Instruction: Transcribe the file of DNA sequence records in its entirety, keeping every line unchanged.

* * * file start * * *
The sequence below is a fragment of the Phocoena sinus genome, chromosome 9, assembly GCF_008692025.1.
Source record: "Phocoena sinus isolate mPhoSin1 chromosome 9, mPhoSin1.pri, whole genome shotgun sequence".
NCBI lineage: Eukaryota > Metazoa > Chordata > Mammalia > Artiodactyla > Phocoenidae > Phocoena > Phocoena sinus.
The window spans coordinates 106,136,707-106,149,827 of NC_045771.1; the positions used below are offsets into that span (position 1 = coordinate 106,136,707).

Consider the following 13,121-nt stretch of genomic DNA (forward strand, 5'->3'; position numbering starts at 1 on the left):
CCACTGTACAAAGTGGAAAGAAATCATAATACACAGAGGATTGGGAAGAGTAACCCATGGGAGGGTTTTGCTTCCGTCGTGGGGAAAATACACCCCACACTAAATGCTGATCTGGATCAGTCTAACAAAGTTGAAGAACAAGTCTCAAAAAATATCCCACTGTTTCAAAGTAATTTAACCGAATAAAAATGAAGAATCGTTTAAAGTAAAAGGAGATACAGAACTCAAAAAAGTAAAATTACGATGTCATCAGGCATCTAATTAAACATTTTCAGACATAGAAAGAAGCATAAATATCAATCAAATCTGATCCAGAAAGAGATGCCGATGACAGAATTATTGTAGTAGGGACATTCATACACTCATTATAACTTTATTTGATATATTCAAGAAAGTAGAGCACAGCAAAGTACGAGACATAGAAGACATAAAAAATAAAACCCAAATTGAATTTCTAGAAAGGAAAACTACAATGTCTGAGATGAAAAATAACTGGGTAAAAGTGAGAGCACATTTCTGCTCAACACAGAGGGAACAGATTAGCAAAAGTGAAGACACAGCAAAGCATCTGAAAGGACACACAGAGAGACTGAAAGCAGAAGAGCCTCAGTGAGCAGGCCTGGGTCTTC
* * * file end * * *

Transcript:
The sequence below is a fragment of the Phocoena sinus genome, chromosome 9, assembly GCF_008692025.1.
Source record: "Phocoena sinus isolate mPhoSin1 chromosome 9, mPhoSin1.pri, whole genome shotgun sequence".
NCBI lineage: Eukaryota > Metazoa > Chordata > Mammalia > Artiodactyla > Phocoenidae > Phocoena > Phocoena sinus.
The window spans coordinates 106,136,707-106,149,827 of NC_045771.1; the positions used below are offsets into that span (position 1 = coordinate 106,136,707).

Consider the following 13,121-nt stretch of genomic DNA (forward strand, 5'->3'; position numbering starts at 1 on the left):
CCACTGTACAAAGTGGAAAGAAATCATAATACACAGAGGATTGGGAAGAGTAACCCATGGGAGGGTTTTGCTTCCGTCGTGGGGAAAATACACCCCACACTAAATGCTGATCTGGATCAGTCTAACAAAGTTGAAGAACAAGTCTCAAAAAATATCCCACTGTTTCAAAGTAATTTAACCGAATAAAAATGAAGAATCGTTTAAAGTAAAAGGAGATACAGAACTCAAAAAAGTAAAATTACGATGTCATCAGGCATCTAATTAAACATTTTCAGACATAGAAAGAAGCATAAATATCAATCAAATCTGATCCAGAAAGAGATGCCGATGACAGAATTATTGTAGTAGGGACATTCATACACTCATTATAACTTTATTTGATATATTCAAGAAAGTAGAGCACAGCAAAGTACGAGACATAGAAGACATAAAAAATAAAACCCAAATTGAATTTCTAGAAAGGAAAACTACAATGTCTGAGATGAAAAATAACTGGGTAAAAGTGAGAGCACATTTCTGCTCAACACAGAGGGAACAGATTAGCAAAAGTGAAGACACAGCAAAGCATCTGAAAGGACACACAGAGAGACTGAAAGCAGAAGAGCCTCAGTGAGCAGGCCTGGGTCTTC